Israel cabinet approves controversial 'oath' proposal

Twenty two ministers in Prime Minister Benjamin Netanyahu's jumbo cabinet voted in favour of the proposal, including most of his ruling Likud party members, while eight opposed it.

The divided cabinet spent hours deliberating Justice Minister Ya'akov Ne'eman's proposed amendment to the Law of Citizenship. Amid the debate on the matter, Ne'eman himself suggested changing the wording of the draft to apply to Jews and non-Jews alike.

The clearance of the controversial proposal is being seen as a major victory for Israel's right-wing, but the country's Arab minority sees it as a racist discriminatory policy. The Leftist bloc feels the policy could delegitimise the Jewish state, leading to its isolation.

As the cabinet began its deliberations on the matter today, Netanyahu reiterated his support for the proposal. "The State of Israel is the national state of the Jewish people and it is a democratic state for all its citizens," he said, adding "Jews and non-Jews enjoy equality and full rights".

"Unfortunately, there are many today who tried to blur not only the unique connection of the Jewish people to its homeland, but also the connection of the Jewish people to its state," the hawkish Premier added.

Emphasising that Israel is the only democratic country in the Middle East, the leader, who has repeatedly demanded that the Palestinians accept Israel as a Jewish state in any peace deal, stressed that "no one can preach democracy or enlightenment to us".

"There is no other democracy in the Middle East," Netanyahu said, adding, "There is no other Jewish state in the world". "The combination of these two lofty values expresses the foundation of our national life and anyone who would like to join us needs to recognise this".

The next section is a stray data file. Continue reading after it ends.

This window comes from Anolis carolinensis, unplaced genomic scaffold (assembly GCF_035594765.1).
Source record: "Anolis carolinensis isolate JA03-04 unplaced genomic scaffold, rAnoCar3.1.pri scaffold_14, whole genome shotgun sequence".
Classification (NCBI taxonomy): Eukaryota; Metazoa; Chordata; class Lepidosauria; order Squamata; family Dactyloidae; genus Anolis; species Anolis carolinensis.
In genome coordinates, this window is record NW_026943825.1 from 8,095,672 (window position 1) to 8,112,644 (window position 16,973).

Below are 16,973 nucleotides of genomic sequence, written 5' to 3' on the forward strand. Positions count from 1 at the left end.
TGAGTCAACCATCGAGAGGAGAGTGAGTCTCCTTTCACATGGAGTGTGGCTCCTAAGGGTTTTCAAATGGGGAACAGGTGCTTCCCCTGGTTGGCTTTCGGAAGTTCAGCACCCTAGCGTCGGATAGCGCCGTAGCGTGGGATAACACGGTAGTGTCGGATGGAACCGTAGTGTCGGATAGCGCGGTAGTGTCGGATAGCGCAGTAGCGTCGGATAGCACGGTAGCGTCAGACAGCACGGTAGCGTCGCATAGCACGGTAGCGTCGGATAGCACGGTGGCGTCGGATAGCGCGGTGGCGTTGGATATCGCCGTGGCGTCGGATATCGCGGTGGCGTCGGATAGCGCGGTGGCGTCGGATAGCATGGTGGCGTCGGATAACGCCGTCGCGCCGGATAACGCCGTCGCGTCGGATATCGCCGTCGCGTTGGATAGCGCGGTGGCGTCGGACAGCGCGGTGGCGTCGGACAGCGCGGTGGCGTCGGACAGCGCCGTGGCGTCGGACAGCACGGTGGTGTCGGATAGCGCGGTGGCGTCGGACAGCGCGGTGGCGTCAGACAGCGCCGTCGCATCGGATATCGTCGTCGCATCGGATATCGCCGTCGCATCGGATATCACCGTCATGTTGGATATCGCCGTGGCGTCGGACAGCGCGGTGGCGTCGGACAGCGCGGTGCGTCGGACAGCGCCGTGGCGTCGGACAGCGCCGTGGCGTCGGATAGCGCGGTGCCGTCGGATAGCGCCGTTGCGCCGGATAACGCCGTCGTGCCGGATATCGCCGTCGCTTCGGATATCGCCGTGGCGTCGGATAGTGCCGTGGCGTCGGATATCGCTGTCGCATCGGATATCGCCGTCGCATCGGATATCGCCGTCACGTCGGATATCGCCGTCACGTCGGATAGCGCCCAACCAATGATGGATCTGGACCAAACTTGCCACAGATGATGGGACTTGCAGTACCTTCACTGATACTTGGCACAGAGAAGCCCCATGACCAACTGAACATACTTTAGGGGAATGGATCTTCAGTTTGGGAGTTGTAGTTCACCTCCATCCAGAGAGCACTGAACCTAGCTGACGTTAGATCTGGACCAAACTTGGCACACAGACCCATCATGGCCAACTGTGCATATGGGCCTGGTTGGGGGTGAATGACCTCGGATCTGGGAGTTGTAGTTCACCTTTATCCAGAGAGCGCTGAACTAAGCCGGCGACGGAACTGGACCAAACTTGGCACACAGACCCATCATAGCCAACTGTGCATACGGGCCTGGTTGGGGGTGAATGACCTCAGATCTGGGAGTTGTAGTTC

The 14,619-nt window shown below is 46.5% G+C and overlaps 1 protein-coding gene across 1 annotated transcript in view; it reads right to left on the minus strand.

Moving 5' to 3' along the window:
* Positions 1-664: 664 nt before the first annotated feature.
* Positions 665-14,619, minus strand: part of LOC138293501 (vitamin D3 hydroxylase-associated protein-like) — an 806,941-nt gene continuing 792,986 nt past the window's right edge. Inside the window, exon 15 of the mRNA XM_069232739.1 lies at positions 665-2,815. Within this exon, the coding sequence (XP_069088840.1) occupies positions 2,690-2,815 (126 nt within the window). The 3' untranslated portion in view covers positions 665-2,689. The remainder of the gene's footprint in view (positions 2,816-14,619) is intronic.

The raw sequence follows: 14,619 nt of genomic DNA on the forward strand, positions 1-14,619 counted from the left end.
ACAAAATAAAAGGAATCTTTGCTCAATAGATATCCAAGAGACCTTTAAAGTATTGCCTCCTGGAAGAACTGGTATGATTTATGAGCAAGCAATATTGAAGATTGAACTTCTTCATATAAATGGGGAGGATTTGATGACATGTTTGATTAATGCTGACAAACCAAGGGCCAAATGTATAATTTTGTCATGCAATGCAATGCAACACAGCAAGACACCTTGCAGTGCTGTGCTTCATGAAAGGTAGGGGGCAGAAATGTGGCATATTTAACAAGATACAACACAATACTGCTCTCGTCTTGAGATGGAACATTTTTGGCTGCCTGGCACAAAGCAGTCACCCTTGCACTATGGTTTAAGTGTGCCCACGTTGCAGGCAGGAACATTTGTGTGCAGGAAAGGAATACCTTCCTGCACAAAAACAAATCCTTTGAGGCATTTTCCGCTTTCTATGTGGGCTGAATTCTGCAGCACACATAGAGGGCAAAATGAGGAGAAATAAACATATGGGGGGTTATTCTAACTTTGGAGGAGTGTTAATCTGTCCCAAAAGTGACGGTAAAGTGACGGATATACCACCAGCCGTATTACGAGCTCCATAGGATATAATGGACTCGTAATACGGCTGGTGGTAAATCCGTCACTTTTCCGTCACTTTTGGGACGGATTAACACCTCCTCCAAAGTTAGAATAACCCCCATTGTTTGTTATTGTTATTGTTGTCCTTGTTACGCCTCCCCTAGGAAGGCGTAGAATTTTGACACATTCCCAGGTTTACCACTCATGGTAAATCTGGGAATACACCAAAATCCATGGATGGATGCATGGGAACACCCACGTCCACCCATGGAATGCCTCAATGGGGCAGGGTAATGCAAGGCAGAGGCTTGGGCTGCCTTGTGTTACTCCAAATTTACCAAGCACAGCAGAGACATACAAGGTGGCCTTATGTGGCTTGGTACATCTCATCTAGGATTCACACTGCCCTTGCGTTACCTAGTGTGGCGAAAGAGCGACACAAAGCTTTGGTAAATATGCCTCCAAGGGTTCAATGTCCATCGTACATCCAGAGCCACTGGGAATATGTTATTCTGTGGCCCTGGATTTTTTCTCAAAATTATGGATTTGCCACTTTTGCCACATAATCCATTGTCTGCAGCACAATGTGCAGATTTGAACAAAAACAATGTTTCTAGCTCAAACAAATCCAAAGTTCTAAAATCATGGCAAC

Right-wing parties that dominate the Likud led coalition expressed satisfaction at the approval. "The government decision that people who become citizens must declare their loyalty to the State of Israel as Jewish and democratic is an important message," said a spokesman for Yisrael Beiteinu party whose ultra-nationalist leader, foreign minister Avigdor Lieberman, has been at the forefront of the demand for a loyalty oath by Arabs.

Labour party Chairman, Defence Minister Ehud Barak, withdrew his non-conditional support for the amendment just moments before the government meeting on the matter, saying that he would only back it if a slight adjustment was made.

Barak earlier proposed that the amendment, in addition to defining Israel as Jewish and democratic, also add the words "in the spirit of the Declaration of Independence". The Labour chairman explained that the addition "reflects Israel's open and liberal spirit" and "coincides with the basic values adopted by other countries in the world".

"This is not a minor change, but rather an essential one," Barak said. "Critics of the bill fear it embodies ulterior motives destined to be aimed against new citizens who are not Jewish, like Arabs, and that it will be used as a tool for the promotion of racism," he asserted.

"This is not Lieberman, but rather the true Netanyahu. He has fired the opening shot of a mega-racist legislation," he said. Arab lawmakers dubbed the legislation as racist, accusing Netanyahu of falling prey to his right-wing coalition, especially Lieberman whose vicious attacks on the Arab minority have often attracted worldwide criticism.

"He is fully responsible for Israel's placement at the top of the list of the most racist regimes in the modern world. "Siamese twins Barak and Netanyahu have fired another missile today at the negotiations," said Hadash party Chairman Mohammad Barakeh.

Another prominent Arab lawmaker, Ahmad Tibi, accused the government of becoming a "stooge of Yisrael Beiteinu and its fascist policies". "There is no other country in the world that forces its citizens to swear an oath to a sectarian ideology.

"Israel has proven it is not egalitarian but is rather democratic only towards Jews – and Jewish towards Arabs," Tibi said.

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